Victoria Expands Solar Battery Rebate Eligibility

Solar battery rebate - Victoria

Victorians wanting to install a solar power system and a battery at the same time are now eligible for the state’s solar battery rebate.

Prior to last Friday, the subsidy was only available to households with solar panels already installed.

“We have listened to industry and Victorians. Increasingly, people want to bundle a new solar PV system with a battery or upgrade their solar to maximise the return from their battery,” said Minister for Solar Homes Lily D’Ambrosio on Friday.

However, what hasn’t changed is households will need to choose between receiving the solar panel rebate or the battery subsidy. Currently the solar panel rebate is up to $1,400 and for a battery, up to $3,500 – it’s a bit of a no-brainer really.

But Victorians don’t miss out on financial support for panels as they are also eligible for the national solar rebate (more accurately, an up-front subsidy), which is based on total panel capacity.

The change has been made to boost battery uptake – only around 4,000 Victorians have accessed the battery rebate since it kicked off in 2019. Originally, it was limited to just a couple of dozen postcodes while the government was testing the waters. Uptake was poor and eligibility was subsequently expanded to cover 80 postcodes in November 2019, and there was still little interest. Then it was available in 270 postcodes, and finally across the state.

Among the eligibility requirements for the slightly re-jiggered rebate:

  • The solar system must be over 5kW capacity
  • Pre-approval from the applicant’s Distributed Network Service Provider (DNSP) for connection a battery to the mains grid is required.
  • It must be a battery approved by Solar Victoria. The approved list can be downloaded here (current as at September 13).

Further eligibility and other details can be viewed here.

Under the arrangement, the solar retailer claims the rebate on behalf of the applicant, and that amount is deducted from the cost of the overall system and installation.

What Victorians Should Know About Solar Batteries

Even with the maximum possible subsidy, a home battery is a big investment and worth careful consideration before parting with a bundle of cash. SolarQuotes Founder Finn Peacock recently built on his popular “101” guide series with three new guides dedicated to residential energy storage.

The first in the series deals with understanding battery storage – how it works, basic but important concepts to be familiar with and the different types of technologies. The second offers advice on buying solar batteries and part three provides some important tips on owning a battery system, including making the most of it.

Other relevant useful tools here on SQ include a clever solar and battery calculator that will show you how system payback and savings are impacted by storage and solar panels separately. There’s also SQ’s solar battery comparison table with estimated prices before installation and specifications of a bunch of models you can compare side-by-side.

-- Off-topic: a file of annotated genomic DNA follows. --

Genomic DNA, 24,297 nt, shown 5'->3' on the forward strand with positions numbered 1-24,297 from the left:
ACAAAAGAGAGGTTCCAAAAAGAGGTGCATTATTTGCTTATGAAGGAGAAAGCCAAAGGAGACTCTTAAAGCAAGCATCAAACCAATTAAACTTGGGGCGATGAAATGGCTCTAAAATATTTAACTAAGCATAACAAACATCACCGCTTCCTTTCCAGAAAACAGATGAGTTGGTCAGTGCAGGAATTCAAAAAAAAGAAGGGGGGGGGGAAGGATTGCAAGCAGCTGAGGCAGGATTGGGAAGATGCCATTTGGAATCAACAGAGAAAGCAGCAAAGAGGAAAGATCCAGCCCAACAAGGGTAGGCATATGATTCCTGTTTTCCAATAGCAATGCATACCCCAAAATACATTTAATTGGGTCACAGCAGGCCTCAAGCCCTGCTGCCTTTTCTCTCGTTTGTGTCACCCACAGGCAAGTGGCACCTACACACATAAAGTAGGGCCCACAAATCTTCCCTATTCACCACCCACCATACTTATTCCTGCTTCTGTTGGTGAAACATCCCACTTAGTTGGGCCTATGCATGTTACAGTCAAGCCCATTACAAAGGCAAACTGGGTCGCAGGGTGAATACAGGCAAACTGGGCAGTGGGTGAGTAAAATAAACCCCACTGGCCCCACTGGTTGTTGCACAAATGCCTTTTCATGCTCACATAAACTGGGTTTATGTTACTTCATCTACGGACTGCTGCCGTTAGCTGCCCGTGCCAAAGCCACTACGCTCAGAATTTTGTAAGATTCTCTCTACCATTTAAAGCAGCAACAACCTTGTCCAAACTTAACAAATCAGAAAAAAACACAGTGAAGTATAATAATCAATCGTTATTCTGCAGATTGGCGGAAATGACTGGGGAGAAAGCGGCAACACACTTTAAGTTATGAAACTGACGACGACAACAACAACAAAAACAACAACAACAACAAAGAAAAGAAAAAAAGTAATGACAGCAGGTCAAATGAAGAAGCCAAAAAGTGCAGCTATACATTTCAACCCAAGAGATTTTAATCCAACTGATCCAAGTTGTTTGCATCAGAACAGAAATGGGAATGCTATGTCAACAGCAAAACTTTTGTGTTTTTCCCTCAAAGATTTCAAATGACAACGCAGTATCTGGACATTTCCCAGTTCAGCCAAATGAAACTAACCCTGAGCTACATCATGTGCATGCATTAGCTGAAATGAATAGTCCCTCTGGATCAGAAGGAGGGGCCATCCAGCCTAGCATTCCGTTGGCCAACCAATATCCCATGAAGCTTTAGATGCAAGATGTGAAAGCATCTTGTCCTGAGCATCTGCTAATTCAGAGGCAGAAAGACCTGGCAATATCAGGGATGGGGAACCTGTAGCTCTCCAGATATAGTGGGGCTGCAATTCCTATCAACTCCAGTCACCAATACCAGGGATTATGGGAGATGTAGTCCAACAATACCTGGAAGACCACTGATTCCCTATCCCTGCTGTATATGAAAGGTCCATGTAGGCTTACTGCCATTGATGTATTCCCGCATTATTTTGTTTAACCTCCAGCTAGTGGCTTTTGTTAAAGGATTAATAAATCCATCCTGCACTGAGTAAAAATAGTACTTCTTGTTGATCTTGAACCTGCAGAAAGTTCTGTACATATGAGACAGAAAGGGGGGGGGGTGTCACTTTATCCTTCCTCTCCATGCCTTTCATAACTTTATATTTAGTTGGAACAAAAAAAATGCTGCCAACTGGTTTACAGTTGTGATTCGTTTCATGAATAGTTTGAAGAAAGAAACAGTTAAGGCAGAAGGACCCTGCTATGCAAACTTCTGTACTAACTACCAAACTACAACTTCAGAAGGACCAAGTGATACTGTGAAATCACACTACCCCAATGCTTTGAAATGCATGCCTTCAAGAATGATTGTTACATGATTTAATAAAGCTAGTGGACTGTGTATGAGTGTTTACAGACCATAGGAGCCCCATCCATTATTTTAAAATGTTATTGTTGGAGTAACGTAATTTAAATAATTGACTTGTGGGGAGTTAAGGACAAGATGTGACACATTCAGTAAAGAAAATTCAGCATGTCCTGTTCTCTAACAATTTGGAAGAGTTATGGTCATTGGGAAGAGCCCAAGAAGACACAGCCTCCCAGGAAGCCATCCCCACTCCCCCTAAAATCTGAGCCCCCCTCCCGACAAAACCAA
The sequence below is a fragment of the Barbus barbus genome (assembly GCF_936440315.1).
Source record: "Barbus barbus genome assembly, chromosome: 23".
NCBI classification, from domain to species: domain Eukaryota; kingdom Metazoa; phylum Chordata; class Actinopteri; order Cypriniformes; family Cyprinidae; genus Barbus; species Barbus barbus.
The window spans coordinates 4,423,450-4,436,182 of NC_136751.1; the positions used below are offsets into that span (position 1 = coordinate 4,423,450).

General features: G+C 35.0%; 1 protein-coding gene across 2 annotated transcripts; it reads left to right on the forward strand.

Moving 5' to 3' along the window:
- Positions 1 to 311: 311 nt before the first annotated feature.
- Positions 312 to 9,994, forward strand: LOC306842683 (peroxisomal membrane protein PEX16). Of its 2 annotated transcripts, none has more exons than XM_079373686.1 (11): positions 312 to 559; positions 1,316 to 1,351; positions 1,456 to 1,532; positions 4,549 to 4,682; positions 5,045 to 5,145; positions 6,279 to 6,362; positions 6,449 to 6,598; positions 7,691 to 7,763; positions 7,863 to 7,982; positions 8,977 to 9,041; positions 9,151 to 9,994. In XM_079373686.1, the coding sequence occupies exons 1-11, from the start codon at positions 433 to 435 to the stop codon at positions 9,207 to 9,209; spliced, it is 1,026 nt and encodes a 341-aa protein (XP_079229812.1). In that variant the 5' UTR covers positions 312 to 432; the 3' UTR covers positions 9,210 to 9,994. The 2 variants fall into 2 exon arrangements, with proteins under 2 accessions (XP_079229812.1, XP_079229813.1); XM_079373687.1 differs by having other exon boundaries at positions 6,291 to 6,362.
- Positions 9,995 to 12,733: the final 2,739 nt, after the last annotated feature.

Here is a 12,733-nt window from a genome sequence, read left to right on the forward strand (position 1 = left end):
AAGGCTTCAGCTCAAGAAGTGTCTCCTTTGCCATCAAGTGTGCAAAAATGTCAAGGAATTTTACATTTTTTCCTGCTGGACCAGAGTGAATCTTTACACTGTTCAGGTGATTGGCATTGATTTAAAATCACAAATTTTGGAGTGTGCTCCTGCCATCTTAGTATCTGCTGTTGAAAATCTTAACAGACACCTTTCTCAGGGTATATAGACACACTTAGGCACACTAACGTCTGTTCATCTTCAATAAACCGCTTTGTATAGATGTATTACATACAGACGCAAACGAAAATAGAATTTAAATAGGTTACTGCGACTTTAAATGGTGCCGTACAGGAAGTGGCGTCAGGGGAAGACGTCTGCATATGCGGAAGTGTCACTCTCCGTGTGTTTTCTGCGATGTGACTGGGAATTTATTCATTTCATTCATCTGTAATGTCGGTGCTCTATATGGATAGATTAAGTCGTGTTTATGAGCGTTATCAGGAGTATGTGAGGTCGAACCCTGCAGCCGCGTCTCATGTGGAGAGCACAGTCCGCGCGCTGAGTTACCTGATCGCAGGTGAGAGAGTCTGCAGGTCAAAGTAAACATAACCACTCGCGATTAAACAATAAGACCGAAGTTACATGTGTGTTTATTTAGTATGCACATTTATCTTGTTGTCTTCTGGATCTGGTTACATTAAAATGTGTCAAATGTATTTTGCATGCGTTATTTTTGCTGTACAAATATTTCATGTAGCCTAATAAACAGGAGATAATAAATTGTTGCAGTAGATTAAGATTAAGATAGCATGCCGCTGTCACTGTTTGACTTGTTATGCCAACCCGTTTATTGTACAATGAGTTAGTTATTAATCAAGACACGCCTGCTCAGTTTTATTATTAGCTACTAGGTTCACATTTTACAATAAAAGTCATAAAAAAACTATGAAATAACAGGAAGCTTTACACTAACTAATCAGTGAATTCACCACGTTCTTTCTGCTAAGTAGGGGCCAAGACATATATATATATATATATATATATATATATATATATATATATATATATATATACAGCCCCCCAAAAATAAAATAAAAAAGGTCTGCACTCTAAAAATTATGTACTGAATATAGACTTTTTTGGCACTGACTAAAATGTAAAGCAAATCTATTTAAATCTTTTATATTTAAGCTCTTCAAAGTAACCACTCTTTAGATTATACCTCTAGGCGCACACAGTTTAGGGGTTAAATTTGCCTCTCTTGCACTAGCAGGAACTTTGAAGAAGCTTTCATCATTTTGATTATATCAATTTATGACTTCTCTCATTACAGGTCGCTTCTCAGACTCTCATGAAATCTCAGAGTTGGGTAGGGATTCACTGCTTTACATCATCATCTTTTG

Another handy resource for research is the solar battery reviews section, which includes information on dozens of manufacturers and reviews from Australians who have installed their energy storage products.

About Michael Bloch

Michael caught the solar power bug after purchasing components to cobble together a small off-grid PV system in 2008. He's been reporting on Australian and international solar energy news ever since.


  1. Ron Trezise says

    I couldn’t see Enphase Batteries on the very extensive list.
    Is there a reason?

    • David Issko says

      Encharge batteries are in their final Australian testing and approval stages. Enphase has noted that the Encharge 10 should be ready Q1 of 2022. So probably why they’re not on the list at the moment.

      Exciting times ahead with batteries from 2022. Hoping to see huge price drops and increased storage capacity over the coming years.

      Quite a few different storage technologies on the horizon.

  2. Davin Morris says

    Of course there is low uptake of the rebate. The conditions ensure this to the point that the rebate is quite disingenuous. How Many households that earn less than $180k can afford to shell out $13k for a battery that will take 20 years to pay off? No wonder no one is taking up the rebate.

    Until they either severely increase the subsidy to make batteries economically viable or remove the conditions to allow wealthy early adopters who can afford to pay more to be more environmentally conscious, the rebate is a joke.

  3. Bill Ligakis says

    Is there any rebates/insensitives for poor humble NSW (Wagga Wagga) as it seems like every other state has a discounted prices on batteries but NSW?

    Or is it that NSW has their battery rebates hidden from the population?


  4. live on a farm i use solar to pump house garden and farm cheap and painless. am at the end of a single mains line. I have back up systems. I would go stand alone BUT that looks like a lithium battery.and THAT looks like outdated technology. I don’t see how I get any subsidy. Do we have any idea when a bromide based system may be a sensible option.Historically I have lived off the grid for about 15 yr. I don’t need this to be painful.

Speak Your Mind

Please keep the SolarQuotes blog constructive and useful with these 5 rules:

1. Real names are preferred - you should be happy to put your name to your comments.
2. Put down your weapons.
3. Assume positive intention.
4. If you are in the solar industry - try to get to the truth, not the sale.
5. Please stay on topic.

Get The SolarQuotes Weekly Newsletter